"Every time someone gets arrested, and this is happening much more frequently, they're immediately suspended for being an 'imminent threat to the community,' so you get the idea that these people are really violent, and that's not true," said Werner. "Pot smokers are less likely to be violent than alcohol users."

Vice Chancellor of Student Affairs Michael Gargano explains, "Our students at UMass Amherst have encouraged the University to have more stringent and forceful policies. Our students have shared they do not want the raucous behavior associated with alcohol and substance abuse."
Can anyone see the hypocrisy here? Vice Chancellor of Student Affairs Michael Gargano implies that he is doing this because it is what the students want. Then why has he cancelled, not one, but two meetings with the CRC to discuss issues like this and the Aid Elimination Penalty? That shows incompetence and ignorance in my opinion. The CRC is the oldest continuously-run student organization on campus and has over 200 members but Mr. Gargano has the audacity to cancel two meetings with them and then claim the police presence is supported by the students. One of those meetings was to include a petition signed by 1,600 students.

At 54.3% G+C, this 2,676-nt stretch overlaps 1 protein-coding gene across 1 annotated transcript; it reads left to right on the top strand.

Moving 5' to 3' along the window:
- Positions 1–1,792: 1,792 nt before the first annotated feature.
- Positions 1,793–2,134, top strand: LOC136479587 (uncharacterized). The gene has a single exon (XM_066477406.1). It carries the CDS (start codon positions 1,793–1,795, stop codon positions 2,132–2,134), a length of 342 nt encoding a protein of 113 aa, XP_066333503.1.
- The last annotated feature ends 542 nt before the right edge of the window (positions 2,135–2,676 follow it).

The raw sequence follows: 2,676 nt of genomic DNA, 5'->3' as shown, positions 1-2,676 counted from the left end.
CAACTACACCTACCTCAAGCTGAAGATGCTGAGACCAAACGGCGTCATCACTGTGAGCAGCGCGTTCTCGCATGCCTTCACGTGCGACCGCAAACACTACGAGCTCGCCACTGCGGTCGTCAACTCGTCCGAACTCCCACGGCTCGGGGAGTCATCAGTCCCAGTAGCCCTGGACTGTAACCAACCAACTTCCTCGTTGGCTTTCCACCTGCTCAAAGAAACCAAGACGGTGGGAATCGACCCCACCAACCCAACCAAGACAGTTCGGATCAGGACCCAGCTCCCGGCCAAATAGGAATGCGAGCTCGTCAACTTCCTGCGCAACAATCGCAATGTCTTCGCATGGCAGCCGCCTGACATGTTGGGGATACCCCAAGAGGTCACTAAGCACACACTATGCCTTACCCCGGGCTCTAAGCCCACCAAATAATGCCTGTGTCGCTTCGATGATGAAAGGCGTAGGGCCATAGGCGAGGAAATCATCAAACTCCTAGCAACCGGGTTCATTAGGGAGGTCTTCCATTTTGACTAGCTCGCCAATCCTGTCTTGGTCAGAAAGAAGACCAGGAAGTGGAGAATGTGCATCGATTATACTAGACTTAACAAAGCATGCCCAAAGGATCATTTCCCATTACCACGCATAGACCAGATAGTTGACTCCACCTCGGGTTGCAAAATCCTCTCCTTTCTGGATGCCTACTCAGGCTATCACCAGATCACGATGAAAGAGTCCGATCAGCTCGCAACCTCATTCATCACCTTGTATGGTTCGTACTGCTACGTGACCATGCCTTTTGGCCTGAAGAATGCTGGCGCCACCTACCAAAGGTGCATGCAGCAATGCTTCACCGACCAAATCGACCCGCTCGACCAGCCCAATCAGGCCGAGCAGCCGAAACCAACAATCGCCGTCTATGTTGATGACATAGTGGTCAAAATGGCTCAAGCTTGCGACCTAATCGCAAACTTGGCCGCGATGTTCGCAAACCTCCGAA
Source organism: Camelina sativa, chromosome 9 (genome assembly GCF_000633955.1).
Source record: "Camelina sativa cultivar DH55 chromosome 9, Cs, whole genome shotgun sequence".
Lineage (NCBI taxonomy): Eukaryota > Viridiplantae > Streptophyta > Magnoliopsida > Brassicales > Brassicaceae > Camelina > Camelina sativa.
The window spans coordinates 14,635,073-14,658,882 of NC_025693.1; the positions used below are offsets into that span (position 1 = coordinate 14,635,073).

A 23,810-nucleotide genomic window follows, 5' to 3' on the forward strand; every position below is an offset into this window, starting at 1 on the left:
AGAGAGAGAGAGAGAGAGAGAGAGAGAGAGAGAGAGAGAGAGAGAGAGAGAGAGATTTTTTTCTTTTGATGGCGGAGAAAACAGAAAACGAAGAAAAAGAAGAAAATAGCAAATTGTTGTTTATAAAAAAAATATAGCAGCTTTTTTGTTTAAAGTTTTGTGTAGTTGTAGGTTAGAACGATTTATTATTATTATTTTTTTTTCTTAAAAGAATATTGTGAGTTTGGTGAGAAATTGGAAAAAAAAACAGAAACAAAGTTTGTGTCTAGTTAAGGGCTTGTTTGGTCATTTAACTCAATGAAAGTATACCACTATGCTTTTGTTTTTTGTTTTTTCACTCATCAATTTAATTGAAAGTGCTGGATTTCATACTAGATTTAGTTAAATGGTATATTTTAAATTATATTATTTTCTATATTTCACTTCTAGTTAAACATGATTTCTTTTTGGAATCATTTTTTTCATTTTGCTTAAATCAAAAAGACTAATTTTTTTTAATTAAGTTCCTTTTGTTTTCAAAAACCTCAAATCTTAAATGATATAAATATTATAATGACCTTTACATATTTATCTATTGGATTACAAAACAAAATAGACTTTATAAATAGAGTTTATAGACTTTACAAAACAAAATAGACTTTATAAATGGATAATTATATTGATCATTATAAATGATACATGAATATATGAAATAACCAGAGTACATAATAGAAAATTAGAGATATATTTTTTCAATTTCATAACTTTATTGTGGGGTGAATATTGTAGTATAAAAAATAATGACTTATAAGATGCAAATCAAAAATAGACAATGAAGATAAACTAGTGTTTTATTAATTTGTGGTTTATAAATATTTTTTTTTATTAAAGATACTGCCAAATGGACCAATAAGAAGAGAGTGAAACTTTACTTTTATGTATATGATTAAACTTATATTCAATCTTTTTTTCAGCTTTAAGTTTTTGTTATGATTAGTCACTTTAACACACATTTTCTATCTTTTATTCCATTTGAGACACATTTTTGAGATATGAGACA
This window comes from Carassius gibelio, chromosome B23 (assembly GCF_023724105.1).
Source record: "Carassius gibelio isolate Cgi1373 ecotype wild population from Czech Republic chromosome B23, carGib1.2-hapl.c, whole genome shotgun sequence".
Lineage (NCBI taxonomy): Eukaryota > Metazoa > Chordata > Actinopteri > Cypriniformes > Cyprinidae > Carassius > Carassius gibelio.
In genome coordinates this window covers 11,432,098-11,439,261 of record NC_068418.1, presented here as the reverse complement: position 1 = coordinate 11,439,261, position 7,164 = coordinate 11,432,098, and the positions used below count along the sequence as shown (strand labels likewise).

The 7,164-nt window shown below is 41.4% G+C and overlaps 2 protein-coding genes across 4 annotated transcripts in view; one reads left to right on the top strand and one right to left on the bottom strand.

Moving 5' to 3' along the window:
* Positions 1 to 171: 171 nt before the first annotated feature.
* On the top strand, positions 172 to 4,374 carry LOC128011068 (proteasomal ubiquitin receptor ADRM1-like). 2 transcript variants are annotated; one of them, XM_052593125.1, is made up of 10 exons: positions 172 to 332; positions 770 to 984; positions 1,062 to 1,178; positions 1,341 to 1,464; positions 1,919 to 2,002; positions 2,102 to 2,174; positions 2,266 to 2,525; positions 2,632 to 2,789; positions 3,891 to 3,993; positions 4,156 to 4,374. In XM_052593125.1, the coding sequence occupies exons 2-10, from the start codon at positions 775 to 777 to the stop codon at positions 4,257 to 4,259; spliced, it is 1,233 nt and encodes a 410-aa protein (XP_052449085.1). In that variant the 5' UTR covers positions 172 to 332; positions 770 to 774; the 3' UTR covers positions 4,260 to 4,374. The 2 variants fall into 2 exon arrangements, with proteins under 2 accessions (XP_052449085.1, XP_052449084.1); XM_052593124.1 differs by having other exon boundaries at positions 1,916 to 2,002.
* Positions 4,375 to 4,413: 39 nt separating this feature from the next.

CRC Co-President, Jon Werner said "I honestly wasn't expecting him to change his policy when we met with him, but I was expecting him to at least defend his policy," says Werner. "I think he thinks we're an insignificant organization."

I feel it should be very clear that allowing, young, inexperienced, undercover police officers to roam the halls of a college dorm is not just unacceptable, it is dangerous. This doesn't stop at patrolling the halls, these officers are knocking on doors looking to create an issue. What is to stop a plain clothes male student from claiming he is an undercover cop to get access to a female student's room? Is it any more safe than the use of alcohol or marijuana for these officers to lie about who they are and what they are doing?

This is what we are consistently up against. People who cannot even defend their own actions or positions. Certainly not to the extent that us SSDPer's are able to. So much more can be said about and done with this. Get in touch with Micah Diagle to do more about this issue.